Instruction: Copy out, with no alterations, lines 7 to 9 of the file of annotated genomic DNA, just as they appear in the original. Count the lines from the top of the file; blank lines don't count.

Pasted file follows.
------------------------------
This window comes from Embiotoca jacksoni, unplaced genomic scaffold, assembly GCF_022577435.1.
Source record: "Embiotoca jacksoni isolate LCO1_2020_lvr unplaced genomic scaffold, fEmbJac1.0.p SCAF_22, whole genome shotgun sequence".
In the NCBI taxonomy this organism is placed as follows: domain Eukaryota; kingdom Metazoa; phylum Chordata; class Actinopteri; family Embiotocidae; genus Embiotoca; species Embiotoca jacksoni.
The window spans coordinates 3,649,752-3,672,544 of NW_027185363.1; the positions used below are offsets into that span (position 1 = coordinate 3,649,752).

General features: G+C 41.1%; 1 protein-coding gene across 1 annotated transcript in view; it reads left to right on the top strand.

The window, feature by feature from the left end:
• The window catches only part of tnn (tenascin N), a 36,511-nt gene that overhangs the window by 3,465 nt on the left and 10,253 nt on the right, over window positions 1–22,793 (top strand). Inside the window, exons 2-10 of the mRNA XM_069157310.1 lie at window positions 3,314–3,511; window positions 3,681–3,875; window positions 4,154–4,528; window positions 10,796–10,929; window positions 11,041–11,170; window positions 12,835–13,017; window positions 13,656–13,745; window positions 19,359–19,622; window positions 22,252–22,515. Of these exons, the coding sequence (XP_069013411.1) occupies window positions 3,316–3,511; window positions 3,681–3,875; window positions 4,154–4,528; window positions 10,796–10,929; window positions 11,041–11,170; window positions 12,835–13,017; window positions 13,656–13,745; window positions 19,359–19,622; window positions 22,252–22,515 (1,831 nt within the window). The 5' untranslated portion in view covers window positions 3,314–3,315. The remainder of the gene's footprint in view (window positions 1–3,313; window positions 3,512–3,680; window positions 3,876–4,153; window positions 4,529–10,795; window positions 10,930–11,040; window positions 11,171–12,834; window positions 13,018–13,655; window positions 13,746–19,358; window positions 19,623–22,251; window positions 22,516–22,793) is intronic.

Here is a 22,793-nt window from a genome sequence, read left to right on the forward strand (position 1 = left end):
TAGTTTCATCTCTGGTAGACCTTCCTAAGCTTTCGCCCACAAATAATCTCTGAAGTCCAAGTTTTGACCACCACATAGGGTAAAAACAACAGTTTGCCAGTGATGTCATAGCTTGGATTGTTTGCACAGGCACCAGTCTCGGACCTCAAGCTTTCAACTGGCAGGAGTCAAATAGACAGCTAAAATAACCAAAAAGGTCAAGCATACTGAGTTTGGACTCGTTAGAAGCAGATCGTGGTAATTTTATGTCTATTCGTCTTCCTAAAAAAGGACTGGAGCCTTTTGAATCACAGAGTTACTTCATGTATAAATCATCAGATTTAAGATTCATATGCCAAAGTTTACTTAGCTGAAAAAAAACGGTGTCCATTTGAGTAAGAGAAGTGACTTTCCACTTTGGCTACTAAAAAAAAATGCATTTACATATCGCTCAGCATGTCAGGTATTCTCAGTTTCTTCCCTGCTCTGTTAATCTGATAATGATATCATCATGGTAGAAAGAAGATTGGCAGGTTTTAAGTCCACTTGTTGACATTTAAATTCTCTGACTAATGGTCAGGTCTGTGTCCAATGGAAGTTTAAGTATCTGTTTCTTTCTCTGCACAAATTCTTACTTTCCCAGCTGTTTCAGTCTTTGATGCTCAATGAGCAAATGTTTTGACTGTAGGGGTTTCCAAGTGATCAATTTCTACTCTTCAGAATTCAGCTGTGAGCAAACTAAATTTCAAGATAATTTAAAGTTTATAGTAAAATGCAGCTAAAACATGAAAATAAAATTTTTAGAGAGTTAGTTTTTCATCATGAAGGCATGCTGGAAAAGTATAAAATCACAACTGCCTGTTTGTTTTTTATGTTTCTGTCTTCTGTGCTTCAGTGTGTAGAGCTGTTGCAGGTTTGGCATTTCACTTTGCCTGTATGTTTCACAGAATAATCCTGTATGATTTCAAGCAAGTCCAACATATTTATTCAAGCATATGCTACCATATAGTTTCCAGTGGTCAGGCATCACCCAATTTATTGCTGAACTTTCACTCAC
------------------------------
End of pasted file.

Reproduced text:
• The window catches only part of tnn (tenascin N), a 36,511-nt gene that overhangs the window by 3,465 nt on the left and 10,253 nt on the right, over window positions 1–22,793 (top strand). Inside the window, exons 2-10 of the mRNA XM_069157310.1 lie at window positions 3,314–3,511; window positions 3,681–3,875; window positions 4,154–4,528; window positions 10,796–10,929; window positions 11,041–11,170; window positions 12,835–13,017; window positions 13,656–13,745; window positions 19,359–19,622; window positions 22,252–22,515. Of these exons, the coding sequence (XP_069013411.1) occupies window positions 3,316–3,511; window positions 3,681–3,875; window positions 4,154–4,528; window positions 10,796–10,929; window positions 11,041–11,170; window positions 12,835–13,017; window positions 13,656–13,745; window positions 19,359–19,622; window positions 22,252–22,515 (1,831 nt within the window). The 5' untranslated portion in view covers window positions 3,314–3,315. The remainder of the gene's footprint in view (window positions 1–3,313; window positions 3,512–3,680; window positions 3,876–4,153; window positions 4,529–10,795; window positions 10,930–11,040; window positions 11,171–12,834; window positions 13,018–13,655; window positions 13,746–19,358; window positions 19,623–22,251; window positions 22,516–22,793) is intronic.

Here is a 22,793-nt window from a genome sequence, read left to right on the forward strand (position 1 = left end):
TAGTTTCATCTCTGGTAGACCTTCCTAAGCTTTCGCCCACAAATAATCTCTGAAGTCCAAGTTTTGACCACCACATAGGGTAAAAACAACAGTTTGCCAGTGATGTCATAGCTTGGATTGTTTGCACAGGCACCAGTCTCGGACCTCAAGCTTTCAACTGGCAGGAGTCAAATAGACAGCTAAAATAACCAAAAAGGTCAAGCATACTGAGTTTGGACTCGTTAGAAGCAGATCGTGGTAATTTTATGTCTATTCGTCTTCCTAAAAAAGGACTGGAGCCTTTTGAATCACAGAGTTACTTCATGTATAAATCATCAGATTTAAGATTCATATGCCAAAGTTTACTTAGCTGAAAAAAAACGGTGTCCATTTGAGTAAGAGAAGTGACTTTCCACTTTGGCTACTAAAAAAAAATGCATTTACATATCGCTCAGCATGTCAGGTATTCTCAGTTTCTTCCCTGCTCTGTTAATCTGATAATGATATCATCATGGTAGAAAGAAGATTGGCAGGTTTTAAGTCCACTTGTTGACATTTAAATTCTCTGACTAATGGTCAGGTCTGTGTCCAATGGAAGTTTAAGTATCTGTTTCTTTCTCTGCACAAATTCTTACTTTCCCAGCTGTTTCAGTCTTTGATGCTCAATGAGCAAATGTTTTGACTGTAGGGGTTTCCAAGTGATCAATTTCTACTCTTCAGAATTCAGCTGTGAGCAAACTAAATTTCAAGATAATTTAAAGTTTATAGTAAAATGCAGCTAAAACATGAAAATAAAATTTTTAGAGAGTTAGTTTTTCATCATGAAGGCATGCTGGAAAAGTATAAAATCACAACTGCCTGTTTGTTTTTTATGTTTCTGTCTTCTGTGCTTCAGTGTGTAGAGCTGTTGCAGGTTTGGCATTTCACTTTGCCTGTATGTTTCACAGAATAATCCTGTATGATTTCAAGCAAGTCCAACATATTTATTCAAGCATATGCTACCATATAGTTTCCAGTGGTCAGGCATCACCCAATTTATTGCTGAACTTTCACTCAC